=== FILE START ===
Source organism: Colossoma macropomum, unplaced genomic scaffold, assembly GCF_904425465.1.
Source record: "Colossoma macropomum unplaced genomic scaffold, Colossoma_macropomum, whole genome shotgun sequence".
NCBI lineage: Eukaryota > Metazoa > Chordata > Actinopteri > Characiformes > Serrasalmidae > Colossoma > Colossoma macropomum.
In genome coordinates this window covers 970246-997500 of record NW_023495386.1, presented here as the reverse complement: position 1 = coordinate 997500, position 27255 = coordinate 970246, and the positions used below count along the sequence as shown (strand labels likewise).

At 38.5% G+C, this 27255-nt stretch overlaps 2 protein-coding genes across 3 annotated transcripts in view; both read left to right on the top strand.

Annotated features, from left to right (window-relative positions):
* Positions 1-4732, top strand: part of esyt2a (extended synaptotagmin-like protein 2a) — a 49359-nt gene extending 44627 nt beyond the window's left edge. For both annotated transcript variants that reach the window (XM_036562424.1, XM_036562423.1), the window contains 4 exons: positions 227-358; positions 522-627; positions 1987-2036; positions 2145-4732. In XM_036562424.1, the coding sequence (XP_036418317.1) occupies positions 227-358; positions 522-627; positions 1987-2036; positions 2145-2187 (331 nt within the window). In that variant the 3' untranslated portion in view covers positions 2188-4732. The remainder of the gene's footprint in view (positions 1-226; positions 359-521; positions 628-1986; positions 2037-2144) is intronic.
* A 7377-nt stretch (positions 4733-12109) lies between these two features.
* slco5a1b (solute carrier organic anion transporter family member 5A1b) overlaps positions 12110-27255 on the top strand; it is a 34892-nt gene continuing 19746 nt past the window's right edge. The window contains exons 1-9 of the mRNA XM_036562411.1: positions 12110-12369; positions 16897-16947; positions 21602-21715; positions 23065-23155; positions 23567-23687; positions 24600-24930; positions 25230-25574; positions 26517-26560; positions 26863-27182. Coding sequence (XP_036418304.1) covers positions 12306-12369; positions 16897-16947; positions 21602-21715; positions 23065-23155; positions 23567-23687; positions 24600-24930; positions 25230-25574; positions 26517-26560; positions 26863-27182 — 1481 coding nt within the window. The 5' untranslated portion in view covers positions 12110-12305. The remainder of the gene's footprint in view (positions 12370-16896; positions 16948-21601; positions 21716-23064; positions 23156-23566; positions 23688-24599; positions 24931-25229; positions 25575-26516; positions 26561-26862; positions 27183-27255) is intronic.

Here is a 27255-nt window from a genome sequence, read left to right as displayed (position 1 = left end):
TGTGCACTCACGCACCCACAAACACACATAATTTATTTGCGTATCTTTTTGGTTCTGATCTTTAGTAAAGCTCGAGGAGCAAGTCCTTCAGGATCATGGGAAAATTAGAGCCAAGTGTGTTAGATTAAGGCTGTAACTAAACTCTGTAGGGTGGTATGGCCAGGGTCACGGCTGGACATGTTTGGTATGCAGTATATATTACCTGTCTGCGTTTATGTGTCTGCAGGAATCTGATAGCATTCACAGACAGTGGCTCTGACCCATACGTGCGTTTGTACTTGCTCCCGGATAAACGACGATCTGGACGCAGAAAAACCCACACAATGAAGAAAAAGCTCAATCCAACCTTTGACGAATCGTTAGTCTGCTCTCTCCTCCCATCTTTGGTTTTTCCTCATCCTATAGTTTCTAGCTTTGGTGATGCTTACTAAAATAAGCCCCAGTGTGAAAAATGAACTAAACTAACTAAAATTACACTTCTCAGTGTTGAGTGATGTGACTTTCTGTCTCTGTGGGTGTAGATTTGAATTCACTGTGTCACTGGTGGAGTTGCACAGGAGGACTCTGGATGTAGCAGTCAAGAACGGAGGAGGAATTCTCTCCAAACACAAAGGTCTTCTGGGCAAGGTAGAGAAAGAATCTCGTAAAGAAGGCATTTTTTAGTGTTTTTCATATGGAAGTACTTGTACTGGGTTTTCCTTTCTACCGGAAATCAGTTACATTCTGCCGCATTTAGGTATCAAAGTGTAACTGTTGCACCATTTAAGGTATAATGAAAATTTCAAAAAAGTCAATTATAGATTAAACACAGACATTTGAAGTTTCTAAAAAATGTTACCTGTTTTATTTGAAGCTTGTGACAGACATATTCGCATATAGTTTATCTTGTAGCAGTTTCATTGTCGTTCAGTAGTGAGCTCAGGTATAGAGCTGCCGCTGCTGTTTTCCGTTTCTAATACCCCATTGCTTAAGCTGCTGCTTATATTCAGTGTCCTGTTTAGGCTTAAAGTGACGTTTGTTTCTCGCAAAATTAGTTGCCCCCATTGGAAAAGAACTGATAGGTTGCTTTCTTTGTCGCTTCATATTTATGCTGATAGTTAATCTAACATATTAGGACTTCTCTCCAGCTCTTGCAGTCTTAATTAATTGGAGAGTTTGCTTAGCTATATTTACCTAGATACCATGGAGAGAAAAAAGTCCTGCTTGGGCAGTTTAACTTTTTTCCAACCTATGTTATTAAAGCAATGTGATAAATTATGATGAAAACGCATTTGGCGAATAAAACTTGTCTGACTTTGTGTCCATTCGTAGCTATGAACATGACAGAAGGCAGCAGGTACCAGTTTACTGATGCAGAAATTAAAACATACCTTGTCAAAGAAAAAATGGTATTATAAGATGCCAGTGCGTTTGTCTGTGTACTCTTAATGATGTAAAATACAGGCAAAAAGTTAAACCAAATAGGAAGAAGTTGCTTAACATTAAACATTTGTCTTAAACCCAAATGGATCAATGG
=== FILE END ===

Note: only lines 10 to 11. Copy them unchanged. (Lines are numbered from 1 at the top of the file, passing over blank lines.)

Here is a 27255-nt window from a genome sequence, read left to right as displayed (position 1 = left end):
TGTGCACTCACGCACCCACAAACACACATAATTTATTTGCGTATCTTTTTGGTTCTGATCTTTAGTAAAGCTCGAGGAGCAAGTCCTTCAGGATCATGGGAAAATTAGAGCCAAGTGTGTTAGATTAAGGCTGTAACTAAACTCTGTAGGGTGGTATGGCCAGGGTCACGGCTGGACATGTTTGGTATGCAGTATATATTACCTGTCTGCGTTTATGTGTCTGCAGGAATCTGATAGCATTCACAGACAGTGGCTCTGACCCATACGTGCGTTTGTACTTGCTCCCGGATAAACGACGATCTGGACGCAGAAAAACCCACACAATGAAGAAAAAGCTCAATCCAACCTTTGACGAATCGTTAGTCTGCTCTCTCCTCCCATCTTTGGTTTTTCCTCATCCTATAGTTTCTAGCTTTGGTGATGCTTACTAAAATAAGCCCCAGTGTGAAAAATGAACTAAACTAACTAAAATTACACTTCTCAGTGTTGAGTGATGTGACTTTCTGTCTCTGTGGGTGTAGATTTGAATTCACTGTGTCACTGGTGGAGTTGCACAGGAGGACTCTGGATGTAGCAGTCAAGAACGGAGGAGGAATTCTCTCCAAACACAAAGGTCTTCTGGGCAAGGTAGAGAAAGAATCTCGTAAAGAAGGCATTTTTTAGTGTTTTTCATATGGAAGTACTTGTACTGGGTTTTCCTTTCTACCGGAAATCAGTTACATTCTGCCGCATTTAGGTATCAAAGTGTAACTGTTGCACCATTTAAGGTATAATGAAAATTTCAAAAAAGTCAATTATAGATTAAACACAGACATTTGAAGTTTCTAAAAAATGTTACCTGTTTTATTTGAAGCTTGTGACAGACATATTCGCATATAGTTTATCTTGTAGCAGTTTCATTGTCGTTCAGTAGTGAGCTCAGGTATAGAGCTGCCGCTGCTGTTTTCCGTTTCTAATACCCCATTGCTTAAGCTGCTGCTTATATTCAGTGTCCTGTTTAGGCTTAAAGTGACGTTTGTTTCTCGCAAAATTAGTTGCCCCCATTGGAAAAGAACTGATAGGTTGCTTTCTTTGTCGCTTCATATTTATGCTGATAGTTAATCTAACATATTAGGACTTCTCTCCAGCTCTTGCAGTCTTAATTAATTGGAGAGTTTGCTTAGCTATATTTACCTAGATACCATGGAGAGAAAAAAGTCCTGCTTGGGCAGTTTAACTTTTTTCCAACCTATGTTATTAAAGCAATGTGATAAATTATGATGAAAACGCATTTGGCGAATAAAACTTGTCTGACTTTGTGTCCATTCGTAGCTATGAACATGACAGAAGGCAGCAGGTACCAGTTTACTGATGCAGAAATTAAAACATACCTTGTCAAAGAAAAAATGGTATTATAAGATGCCAGTGCGTTTGTCTGTGTACTCTTAATGATGTAAAATACAGGCAAAAAGTTAAACCAAATAGGAAGAAGTTGCTTAACATTAAACATTTGTCTTAAACCCAAATGGATCAATGG